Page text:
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From Middle English relinquisshen, from the inflected stem relinquiss- of Middle French relinquir, from Latin relinquere, itself from re- + linquere (to leave). Compare also Sanskrit रिणक्ति (riṇakti, to leave).


  • IPA(key): /ɹɪˈlɪŋkwɪʃ/
  • (file)


relinquish (third-person singular simple present relinquishes, present participle relinquishing, simple past and past participle relinquished)

  1. (transitive) To give up, abandon or retire from something. To trade away.
    to relinquish a title
    to relinquish property
    to relinquish rights
    to relinquish citizenship or nationality
    relinquish power
    • 1942 February, Railway Magazine, page 62:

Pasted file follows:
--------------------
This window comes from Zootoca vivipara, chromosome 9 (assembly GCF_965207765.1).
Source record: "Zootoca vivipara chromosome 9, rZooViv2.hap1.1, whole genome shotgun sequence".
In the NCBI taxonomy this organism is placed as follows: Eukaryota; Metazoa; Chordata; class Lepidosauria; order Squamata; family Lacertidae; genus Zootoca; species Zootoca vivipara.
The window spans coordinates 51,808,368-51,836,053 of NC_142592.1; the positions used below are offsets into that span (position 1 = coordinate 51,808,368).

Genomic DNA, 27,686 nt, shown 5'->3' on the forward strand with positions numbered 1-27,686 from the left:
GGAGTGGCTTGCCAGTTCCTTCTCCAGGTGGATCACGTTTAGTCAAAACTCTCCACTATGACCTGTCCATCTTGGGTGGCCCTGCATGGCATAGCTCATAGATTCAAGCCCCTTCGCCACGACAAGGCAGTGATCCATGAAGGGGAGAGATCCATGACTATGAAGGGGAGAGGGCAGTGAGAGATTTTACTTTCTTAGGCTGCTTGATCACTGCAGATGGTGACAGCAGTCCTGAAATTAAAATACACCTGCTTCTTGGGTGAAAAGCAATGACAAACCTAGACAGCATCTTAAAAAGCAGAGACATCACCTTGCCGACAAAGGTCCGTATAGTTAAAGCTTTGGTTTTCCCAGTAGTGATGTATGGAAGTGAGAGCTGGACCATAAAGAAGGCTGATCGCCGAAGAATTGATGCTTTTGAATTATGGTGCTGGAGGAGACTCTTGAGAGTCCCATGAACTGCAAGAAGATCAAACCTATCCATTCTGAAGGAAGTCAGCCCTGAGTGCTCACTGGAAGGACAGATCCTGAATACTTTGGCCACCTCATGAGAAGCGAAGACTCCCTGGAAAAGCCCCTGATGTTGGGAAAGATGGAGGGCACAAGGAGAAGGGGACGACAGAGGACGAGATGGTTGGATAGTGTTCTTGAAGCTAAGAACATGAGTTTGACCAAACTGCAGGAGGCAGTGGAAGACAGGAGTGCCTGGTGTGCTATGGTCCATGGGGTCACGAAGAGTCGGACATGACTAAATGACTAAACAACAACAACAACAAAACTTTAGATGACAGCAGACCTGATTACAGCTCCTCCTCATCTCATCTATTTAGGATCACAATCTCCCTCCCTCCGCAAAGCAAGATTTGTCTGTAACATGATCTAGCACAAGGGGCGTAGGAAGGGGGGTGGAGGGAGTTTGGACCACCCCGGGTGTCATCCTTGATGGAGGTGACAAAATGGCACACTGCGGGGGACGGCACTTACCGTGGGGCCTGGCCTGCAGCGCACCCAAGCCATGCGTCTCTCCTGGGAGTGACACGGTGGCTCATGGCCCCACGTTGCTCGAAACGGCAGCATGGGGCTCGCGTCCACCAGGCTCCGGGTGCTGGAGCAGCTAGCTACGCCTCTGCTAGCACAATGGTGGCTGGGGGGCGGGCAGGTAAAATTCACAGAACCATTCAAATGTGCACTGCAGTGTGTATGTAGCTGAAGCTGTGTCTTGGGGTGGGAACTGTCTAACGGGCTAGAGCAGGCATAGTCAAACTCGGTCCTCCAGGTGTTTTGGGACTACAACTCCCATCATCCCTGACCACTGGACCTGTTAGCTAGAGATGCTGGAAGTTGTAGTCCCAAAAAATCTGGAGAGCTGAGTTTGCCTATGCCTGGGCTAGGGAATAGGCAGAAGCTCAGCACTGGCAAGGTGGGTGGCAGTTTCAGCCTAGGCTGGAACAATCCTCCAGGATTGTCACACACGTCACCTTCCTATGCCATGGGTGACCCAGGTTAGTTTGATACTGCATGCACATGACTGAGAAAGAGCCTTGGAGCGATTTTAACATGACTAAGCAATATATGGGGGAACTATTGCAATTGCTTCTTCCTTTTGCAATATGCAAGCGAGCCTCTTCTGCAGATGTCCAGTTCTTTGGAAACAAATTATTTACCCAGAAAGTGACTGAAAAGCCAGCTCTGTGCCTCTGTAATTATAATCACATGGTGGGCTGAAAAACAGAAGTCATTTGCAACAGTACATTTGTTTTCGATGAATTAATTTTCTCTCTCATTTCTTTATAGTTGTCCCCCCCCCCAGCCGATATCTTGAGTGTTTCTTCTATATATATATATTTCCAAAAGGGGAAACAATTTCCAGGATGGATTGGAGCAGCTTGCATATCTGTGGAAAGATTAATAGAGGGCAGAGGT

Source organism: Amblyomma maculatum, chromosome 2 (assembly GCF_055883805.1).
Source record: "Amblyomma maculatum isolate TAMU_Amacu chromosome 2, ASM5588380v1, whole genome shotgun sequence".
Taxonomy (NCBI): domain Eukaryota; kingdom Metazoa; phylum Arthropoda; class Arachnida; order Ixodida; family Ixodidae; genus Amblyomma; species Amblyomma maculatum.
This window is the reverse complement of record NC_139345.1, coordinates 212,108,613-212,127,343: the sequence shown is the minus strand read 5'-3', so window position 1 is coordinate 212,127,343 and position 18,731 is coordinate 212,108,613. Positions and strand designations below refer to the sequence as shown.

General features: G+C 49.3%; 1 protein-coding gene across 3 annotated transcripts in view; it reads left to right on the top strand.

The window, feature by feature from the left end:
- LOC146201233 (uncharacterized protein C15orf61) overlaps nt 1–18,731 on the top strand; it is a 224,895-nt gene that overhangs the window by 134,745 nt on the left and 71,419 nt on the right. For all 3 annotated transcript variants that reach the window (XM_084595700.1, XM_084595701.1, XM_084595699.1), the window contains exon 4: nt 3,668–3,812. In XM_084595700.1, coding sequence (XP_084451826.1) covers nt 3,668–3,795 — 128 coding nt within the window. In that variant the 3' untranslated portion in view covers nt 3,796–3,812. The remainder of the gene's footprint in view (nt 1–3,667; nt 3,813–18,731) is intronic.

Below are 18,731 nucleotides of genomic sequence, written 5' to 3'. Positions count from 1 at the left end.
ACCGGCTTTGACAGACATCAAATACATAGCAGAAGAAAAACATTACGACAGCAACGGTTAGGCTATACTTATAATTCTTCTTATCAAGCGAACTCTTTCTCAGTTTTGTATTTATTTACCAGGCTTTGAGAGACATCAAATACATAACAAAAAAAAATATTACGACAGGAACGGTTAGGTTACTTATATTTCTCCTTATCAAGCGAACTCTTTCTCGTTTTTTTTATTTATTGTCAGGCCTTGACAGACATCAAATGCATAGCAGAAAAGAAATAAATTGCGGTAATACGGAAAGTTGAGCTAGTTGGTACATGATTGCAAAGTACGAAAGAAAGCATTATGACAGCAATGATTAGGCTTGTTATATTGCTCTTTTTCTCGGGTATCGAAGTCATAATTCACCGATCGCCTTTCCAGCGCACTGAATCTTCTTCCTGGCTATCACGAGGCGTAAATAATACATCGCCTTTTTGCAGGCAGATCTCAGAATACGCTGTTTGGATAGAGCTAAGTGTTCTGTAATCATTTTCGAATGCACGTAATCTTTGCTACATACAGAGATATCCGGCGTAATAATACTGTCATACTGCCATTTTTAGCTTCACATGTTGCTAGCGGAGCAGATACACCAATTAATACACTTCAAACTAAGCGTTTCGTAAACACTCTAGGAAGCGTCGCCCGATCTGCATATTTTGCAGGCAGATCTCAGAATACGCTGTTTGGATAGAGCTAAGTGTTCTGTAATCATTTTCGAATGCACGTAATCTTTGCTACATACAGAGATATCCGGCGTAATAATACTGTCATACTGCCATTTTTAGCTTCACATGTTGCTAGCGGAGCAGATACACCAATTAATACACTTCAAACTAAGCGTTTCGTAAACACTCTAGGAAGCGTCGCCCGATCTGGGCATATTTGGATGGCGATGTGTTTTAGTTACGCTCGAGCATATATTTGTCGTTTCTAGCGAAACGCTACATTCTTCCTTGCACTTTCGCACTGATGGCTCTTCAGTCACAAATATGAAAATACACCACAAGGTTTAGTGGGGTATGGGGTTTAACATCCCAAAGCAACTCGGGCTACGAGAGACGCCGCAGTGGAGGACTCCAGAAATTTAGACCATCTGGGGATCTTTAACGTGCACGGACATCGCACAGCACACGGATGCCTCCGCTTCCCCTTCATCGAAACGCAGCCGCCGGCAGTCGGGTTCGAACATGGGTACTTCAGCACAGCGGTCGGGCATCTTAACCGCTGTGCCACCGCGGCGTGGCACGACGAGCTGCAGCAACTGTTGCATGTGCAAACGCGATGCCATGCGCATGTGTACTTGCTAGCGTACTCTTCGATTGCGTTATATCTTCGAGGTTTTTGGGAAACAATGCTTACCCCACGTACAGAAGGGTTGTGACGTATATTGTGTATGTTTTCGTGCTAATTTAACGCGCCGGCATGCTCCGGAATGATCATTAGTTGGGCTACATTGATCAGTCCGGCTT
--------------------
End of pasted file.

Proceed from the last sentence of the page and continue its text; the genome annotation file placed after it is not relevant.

With this issue Mr. W. A. Willox regretfully relinquishes the editorship of THE RAILWAY MAGAZINE
  2. (transitive) To let go (free, away), physically release.
  3. (transitive) To metaphorically surrender, yield control or possession.
    • 2011, Tom Fordyce, “Rugby World Cup 2011: England 12-19 France”, in BBC Sport[1]:
      But it was the most fleeting of false dawns. Dmitri Yachvilli slotted a penalty from distance after Flood failed to release his man on the deck, and France took a grip they would never relinquish.
  4. (transitive) To accept to give up, withdraw etc.
    The delegations saved the negotiations by relinquishing their incompatible claims to sole jurisdiction.

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